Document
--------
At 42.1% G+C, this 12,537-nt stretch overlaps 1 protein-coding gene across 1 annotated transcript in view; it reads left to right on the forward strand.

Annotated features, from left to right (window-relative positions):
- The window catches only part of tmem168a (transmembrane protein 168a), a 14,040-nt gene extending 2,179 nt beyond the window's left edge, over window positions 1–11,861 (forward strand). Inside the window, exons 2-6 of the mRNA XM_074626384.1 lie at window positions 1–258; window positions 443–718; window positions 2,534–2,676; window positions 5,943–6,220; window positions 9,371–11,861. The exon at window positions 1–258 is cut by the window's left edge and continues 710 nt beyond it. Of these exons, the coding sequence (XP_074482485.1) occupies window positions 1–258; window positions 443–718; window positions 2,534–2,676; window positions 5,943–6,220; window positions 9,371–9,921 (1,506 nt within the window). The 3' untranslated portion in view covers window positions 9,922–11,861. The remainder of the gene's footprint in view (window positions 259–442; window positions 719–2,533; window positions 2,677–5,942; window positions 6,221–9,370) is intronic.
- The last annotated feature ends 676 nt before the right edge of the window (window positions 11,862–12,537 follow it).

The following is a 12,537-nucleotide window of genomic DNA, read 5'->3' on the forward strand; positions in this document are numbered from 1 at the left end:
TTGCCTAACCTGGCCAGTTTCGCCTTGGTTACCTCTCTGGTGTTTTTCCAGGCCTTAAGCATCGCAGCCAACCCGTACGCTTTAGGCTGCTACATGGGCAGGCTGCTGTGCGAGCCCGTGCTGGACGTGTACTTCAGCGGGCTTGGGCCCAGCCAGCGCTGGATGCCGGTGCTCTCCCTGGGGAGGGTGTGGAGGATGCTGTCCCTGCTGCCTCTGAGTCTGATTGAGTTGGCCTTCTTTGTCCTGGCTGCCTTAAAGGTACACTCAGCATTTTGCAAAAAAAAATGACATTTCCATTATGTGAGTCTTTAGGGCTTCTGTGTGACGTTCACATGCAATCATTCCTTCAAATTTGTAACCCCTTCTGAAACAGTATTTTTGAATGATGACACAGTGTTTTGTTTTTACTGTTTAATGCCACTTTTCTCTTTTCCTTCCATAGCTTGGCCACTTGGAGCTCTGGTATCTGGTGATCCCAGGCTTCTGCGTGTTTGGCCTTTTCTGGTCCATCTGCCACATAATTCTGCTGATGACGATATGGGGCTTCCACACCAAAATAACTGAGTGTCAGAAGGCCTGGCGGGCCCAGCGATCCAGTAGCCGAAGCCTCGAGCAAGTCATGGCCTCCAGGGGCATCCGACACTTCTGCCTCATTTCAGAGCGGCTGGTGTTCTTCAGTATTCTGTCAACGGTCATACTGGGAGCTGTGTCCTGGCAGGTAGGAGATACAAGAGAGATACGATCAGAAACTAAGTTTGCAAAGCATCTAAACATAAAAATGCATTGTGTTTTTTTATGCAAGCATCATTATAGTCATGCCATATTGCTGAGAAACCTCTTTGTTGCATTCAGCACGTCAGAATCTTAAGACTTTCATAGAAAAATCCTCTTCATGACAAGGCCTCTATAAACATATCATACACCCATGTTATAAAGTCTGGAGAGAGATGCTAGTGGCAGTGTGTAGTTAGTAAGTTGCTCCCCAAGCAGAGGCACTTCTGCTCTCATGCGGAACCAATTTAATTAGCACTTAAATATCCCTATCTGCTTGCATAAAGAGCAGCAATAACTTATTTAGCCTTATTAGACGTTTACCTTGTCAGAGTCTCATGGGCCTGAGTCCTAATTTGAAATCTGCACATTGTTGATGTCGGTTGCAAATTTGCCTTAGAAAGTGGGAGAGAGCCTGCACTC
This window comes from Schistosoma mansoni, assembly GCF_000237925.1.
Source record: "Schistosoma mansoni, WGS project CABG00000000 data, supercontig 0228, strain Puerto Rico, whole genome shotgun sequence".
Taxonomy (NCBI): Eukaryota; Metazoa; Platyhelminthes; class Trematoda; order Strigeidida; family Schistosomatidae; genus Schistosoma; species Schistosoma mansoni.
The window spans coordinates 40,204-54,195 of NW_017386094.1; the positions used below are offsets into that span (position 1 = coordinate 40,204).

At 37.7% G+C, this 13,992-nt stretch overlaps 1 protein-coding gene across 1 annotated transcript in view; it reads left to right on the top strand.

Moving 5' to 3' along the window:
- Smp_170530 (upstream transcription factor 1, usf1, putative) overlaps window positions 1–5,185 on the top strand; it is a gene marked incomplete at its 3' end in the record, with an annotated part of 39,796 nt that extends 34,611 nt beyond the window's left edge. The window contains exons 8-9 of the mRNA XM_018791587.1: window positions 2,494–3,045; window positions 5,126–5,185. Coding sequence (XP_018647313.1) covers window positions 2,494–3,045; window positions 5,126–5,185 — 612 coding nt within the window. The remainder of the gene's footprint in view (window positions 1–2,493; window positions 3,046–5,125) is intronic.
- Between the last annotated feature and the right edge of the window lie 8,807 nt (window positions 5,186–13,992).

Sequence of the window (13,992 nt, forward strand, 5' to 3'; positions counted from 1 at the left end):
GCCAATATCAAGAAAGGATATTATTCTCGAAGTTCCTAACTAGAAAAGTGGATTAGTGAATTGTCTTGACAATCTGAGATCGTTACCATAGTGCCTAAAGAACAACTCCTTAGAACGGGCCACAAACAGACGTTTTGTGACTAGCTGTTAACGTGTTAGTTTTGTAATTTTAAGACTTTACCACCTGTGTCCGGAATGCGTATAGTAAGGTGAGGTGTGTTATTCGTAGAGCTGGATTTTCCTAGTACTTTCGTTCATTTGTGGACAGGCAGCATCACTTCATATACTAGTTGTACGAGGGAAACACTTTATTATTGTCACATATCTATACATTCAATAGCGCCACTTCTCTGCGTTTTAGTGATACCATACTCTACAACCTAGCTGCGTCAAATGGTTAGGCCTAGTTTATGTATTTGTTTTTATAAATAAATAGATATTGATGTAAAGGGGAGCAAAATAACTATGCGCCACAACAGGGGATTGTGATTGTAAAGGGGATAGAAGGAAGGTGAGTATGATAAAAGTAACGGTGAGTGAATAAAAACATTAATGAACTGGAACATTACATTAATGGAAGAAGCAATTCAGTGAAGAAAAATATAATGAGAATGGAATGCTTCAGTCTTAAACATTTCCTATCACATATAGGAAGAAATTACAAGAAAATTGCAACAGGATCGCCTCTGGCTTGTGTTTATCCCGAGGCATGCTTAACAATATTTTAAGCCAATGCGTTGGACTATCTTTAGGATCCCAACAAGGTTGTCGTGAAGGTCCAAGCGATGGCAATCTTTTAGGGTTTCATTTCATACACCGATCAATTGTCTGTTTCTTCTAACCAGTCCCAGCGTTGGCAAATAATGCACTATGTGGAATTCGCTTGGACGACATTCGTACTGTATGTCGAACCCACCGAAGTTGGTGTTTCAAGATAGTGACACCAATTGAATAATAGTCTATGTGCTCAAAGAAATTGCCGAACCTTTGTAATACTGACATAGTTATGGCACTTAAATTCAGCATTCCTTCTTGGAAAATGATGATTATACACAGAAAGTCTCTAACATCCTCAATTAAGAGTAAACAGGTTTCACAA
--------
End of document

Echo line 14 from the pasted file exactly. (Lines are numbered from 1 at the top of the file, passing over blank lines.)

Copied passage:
- Between the last annotated feature and the right edge of the window lie 8,807 nt (window positions 5,186–13,992).